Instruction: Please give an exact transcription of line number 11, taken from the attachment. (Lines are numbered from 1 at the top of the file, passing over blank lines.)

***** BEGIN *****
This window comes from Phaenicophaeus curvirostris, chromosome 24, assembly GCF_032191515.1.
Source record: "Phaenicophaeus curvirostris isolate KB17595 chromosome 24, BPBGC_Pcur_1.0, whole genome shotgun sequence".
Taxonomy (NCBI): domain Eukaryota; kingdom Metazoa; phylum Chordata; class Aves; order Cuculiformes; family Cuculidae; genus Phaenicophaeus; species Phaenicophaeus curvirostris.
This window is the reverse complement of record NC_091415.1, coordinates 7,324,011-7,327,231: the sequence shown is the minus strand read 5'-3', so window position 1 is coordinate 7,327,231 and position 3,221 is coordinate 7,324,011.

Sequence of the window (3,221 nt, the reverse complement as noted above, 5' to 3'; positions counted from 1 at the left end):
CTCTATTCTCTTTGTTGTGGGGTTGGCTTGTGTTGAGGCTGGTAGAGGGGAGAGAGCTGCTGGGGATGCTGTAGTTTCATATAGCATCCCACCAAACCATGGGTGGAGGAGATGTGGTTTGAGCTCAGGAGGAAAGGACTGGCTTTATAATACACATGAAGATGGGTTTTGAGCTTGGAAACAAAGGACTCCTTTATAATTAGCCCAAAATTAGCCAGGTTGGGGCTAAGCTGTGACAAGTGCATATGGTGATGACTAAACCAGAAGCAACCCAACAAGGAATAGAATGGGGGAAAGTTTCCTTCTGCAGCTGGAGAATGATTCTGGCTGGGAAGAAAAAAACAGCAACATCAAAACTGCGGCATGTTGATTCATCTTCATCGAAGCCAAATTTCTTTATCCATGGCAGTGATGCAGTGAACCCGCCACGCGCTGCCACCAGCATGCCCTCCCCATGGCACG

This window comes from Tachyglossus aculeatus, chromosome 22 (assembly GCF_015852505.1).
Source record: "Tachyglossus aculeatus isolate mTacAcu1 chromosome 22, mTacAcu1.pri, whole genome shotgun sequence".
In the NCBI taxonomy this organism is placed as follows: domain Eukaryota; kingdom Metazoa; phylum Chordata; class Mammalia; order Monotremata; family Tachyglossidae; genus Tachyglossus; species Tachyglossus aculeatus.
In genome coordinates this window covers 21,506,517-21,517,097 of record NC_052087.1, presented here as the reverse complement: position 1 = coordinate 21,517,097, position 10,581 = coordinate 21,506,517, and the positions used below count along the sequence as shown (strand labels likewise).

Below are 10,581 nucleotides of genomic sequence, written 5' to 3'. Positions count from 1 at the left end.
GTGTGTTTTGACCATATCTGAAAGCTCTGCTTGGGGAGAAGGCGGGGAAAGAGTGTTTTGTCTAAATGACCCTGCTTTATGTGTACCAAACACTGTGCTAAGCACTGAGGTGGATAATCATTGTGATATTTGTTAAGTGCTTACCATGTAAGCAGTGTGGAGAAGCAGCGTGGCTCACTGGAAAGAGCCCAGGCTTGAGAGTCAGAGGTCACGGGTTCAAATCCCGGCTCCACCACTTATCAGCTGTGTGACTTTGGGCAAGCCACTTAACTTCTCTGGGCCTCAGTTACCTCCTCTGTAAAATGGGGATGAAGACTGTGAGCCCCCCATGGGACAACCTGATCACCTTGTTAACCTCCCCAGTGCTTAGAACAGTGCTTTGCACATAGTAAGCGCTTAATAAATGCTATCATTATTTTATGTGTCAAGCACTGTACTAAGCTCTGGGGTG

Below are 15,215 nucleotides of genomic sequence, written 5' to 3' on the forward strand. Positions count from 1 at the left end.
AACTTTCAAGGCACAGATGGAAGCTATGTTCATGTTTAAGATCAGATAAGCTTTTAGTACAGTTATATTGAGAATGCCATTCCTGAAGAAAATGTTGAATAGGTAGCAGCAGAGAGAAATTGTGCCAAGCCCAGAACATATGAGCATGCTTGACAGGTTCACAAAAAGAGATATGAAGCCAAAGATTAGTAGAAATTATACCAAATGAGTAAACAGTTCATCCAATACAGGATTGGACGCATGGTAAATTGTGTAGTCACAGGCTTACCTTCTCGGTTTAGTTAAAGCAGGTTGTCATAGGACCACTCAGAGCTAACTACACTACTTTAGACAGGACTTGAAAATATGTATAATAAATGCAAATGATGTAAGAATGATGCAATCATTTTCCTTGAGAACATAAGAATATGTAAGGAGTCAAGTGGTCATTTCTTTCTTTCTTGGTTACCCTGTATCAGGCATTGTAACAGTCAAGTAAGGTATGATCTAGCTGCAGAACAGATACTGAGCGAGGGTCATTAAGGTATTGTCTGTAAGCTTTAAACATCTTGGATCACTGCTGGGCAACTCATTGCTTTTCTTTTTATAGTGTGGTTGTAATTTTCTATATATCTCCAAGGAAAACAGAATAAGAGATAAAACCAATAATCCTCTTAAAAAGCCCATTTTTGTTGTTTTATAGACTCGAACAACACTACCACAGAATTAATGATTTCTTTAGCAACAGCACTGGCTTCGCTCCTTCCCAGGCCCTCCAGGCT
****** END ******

Below are 10,581 nucleotides of genomic sequence, written 5' to 3'. Positions count from 1 at the left end.